Carlos Acosta has taken his time with Romeo. Kenneth MacMillan's production is one of the Royal Ballet's great warhorses, often the first British choreography danced by guest artists. Acosta, who has appeared regularly with the company since 1998, danced his first Romeo on Friday. At once, it became one of his best roles.
Acosta, Cuban-born and trained, is a sunny performer with remarkable technique. He takes easily to the stage, easily to dancing, but soberly to drama: his carefully worked-out acting can look conscientious. In Romeo, he throws himself into the dancing, and suddenly the drama takes care of itself. By pouring out steps, Acosta shows us Romeo's heart.
In the balcony scene, Romeo dances to Juliet and then with her, a dizzy series of turns and jumps that leads straight into the lifts and embraces of the duet. Acosta's dancing is ardent and clear, soaring on the music, his body stretched exultantly in the air. The naturalistic gestures come simply, with no sense of effort. He watches Tamara Rojo's Juliet, addressing his solos to her, and keeps that focus to the end. In the tomb scene, he drags and cradles her corpse as if he doesn't realise that she's dead.
Acosta's Romeo lives in his dancing. Rojo is, first and foremost, a dramatic performer. In her 19th-century roles, she tends to lay on the grandeur with a heavy hand; in MacMillan, she's at her most spontaneous. She's an alert Juliet, quick to think and plan. Having met Romeo at the Capulet ball, hoping to meet him again, she rushes her Nurse out of the way - so quickly, in fact, that she scampers to avoid treading on the other woman's trailing skirts. It's a scamper that carries Rojo right back into the room, hopeful and expectant.
Juliet dominates MacMillan's last act: confronting her family, taking the potion. Rojo tends to isolate those scenes, rather than building them into an arc. But she makes vivid points along the way. Pretending to accept David Pickering's Paris, she dances with drooping limbs, but her bowed head still looks rebellious. She skims over the nervy pointe work of the potion scene, going straight for the naturalistic gulp and painful collapse.
There was a strong cast around these lovers. José Martin's Mercutio is sharp and lively, feet pointedly neat as he teases guests at the Capulet ball. As Benvolio, Yohei Sasaki is unexpectedly sinuous: he's squarely built, but the sidling, angled steps come through strongly. Good as they are, Acosta, Martin and Sasaki aren't ideally matched as lads about town. Martin's short neck and broad shoulders make him a character Mercutio, set against the more classical Acosta. Thiago Soares is a fierce Tybalt, with an angry length to his stride.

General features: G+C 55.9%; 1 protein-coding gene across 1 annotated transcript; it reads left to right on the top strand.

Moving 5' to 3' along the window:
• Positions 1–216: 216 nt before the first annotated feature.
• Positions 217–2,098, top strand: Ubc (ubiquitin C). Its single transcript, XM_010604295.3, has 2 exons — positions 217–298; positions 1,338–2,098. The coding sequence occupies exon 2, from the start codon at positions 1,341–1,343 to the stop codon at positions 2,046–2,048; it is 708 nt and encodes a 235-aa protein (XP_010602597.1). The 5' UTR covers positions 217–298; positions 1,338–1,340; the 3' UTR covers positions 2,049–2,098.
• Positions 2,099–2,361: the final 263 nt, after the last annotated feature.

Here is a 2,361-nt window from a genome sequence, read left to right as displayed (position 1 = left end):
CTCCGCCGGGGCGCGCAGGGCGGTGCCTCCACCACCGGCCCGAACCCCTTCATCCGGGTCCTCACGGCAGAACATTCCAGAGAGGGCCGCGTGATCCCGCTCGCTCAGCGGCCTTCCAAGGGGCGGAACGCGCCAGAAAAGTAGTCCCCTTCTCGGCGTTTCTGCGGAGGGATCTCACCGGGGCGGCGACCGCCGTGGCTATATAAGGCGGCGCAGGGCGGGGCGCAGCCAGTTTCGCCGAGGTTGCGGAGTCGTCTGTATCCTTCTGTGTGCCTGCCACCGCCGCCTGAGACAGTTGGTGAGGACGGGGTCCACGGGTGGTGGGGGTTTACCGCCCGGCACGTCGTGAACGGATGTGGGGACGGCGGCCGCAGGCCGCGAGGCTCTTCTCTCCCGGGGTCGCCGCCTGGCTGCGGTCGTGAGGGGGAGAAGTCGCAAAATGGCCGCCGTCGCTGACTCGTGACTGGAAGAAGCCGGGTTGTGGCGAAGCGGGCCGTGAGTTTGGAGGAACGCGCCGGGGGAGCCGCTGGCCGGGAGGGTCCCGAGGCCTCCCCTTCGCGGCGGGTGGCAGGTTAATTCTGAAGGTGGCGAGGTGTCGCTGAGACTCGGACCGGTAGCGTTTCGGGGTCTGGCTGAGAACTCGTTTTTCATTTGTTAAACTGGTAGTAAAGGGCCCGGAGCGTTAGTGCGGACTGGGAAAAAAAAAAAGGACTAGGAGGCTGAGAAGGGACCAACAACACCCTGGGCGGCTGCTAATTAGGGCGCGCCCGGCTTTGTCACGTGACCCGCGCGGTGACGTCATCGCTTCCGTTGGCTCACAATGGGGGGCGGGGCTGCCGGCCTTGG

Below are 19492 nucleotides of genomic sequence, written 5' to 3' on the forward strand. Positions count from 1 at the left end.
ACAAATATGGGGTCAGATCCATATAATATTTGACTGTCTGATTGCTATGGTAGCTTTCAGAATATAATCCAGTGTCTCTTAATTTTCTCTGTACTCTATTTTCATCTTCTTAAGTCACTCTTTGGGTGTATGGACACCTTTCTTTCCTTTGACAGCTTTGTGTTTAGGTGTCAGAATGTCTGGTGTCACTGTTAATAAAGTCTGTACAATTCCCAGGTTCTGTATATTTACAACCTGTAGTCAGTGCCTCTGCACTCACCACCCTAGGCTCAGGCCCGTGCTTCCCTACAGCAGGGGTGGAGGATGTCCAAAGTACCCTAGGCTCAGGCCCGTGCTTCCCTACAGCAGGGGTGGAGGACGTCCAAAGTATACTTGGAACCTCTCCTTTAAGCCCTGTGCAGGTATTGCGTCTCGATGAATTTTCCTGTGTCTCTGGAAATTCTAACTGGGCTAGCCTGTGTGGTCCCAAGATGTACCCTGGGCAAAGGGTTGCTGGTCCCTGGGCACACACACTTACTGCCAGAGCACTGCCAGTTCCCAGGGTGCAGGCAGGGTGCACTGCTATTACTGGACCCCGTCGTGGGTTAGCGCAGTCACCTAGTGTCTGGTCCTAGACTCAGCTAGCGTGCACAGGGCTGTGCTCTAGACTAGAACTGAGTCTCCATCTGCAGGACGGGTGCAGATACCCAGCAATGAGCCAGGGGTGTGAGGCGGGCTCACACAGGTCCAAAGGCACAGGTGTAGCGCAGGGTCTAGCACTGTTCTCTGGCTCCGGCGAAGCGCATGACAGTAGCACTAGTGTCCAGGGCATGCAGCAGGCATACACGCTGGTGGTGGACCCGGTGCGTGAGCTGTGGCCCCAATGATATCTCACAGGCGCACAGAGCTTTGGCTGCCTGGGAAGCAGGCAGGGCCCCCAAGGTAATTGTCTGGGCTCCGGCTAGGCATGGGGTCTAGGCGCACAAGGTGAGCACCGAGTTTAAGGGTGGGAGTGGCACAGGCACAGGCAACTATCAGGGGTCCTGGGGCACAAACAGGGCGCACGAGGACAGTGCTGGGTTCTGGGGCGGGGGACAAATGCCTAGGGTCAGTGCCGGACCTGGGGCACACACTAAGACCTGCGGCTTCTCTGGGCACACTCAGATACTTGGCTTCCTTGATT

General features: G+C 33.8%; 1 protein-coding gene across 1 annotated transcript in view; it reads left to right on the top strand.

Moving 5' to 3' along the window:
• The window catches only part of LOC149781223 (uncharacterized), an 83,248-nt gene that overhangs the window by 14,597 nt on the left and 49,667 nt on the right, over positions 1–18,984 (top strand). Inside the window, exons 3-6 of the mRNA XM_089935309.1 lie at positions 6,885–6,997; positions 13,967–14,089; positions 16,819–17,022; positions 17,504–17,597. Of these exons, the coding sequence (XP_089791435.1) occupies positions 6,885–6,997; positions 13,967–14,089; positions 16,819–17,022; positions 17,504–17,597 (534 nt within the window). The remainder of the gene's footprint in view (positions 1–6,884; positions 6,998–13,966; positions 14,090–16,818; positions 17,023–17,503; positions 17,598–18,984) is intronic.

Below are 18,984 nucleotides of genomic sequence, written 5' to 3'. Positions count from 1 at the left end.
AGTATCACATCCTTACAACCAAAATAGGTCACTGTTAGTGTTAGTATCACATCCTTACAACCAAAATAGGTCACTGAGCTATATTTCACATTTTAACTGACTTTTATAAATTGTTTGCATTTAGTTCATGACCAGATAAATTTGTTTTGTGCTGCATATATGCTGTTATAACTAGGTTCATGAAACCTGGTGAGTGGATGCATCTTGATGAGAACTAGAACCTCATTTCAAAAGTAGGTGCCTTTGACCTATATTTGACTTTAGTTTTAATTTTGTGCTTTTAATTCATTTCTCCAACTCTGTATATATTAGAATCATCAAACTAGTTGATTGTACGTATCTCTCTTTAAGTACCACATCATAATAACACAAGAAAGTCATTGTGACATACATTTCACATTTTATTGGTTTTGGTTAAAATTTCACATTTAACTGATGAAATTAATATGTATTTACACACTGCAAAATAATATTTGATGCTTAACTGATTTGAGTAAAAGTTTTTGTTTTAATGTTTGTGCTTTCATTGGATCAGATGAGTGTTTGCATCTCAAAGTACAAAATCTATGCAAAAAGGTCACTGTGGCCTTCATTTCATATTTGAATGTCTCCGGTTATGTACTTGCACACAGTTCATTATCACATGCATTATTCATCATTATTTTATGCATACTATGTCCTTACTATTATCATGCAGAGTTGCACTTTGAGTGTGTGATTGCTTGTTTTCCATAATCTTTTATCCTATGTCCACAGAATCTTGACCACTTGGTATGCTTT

Mikhail Agrest conducted a sturdy account of Prokofiev's score, stronger on feuds and discords than on lyricism. Agrest could give the ballet more forward drive. Prokofiev wrote long market scenes, giving choreographers the task of filling up space. MacMillan does it by inventing three harlots, here led by Laura Morera, who has a light jump and an eye for mischief. As Escalus, prince of Verona, Gary Avis sweeps on with real authority.
The company is on good form. Juliet's friends dance crisply, upper bodies sweetly angled. The choreography is dull in the second-act market dances, but the corps give them plenty of light and shade. The early fight scenes, with their click-click swordplay and mourning women, need more pace.
Romeo and Juliet is a large-scale production, with its massive Prokofiev score, market and ball scenes. Nicholas Georgiadis's sets and costumes are handsomely monumental, with dappled marble colours and a Byzantine cell for Friar Laurence. Georgiadis made several revisions to the 1965 production - including, alas, removing the parapet from Juliet's balcony - but it's still a grand spectacle.
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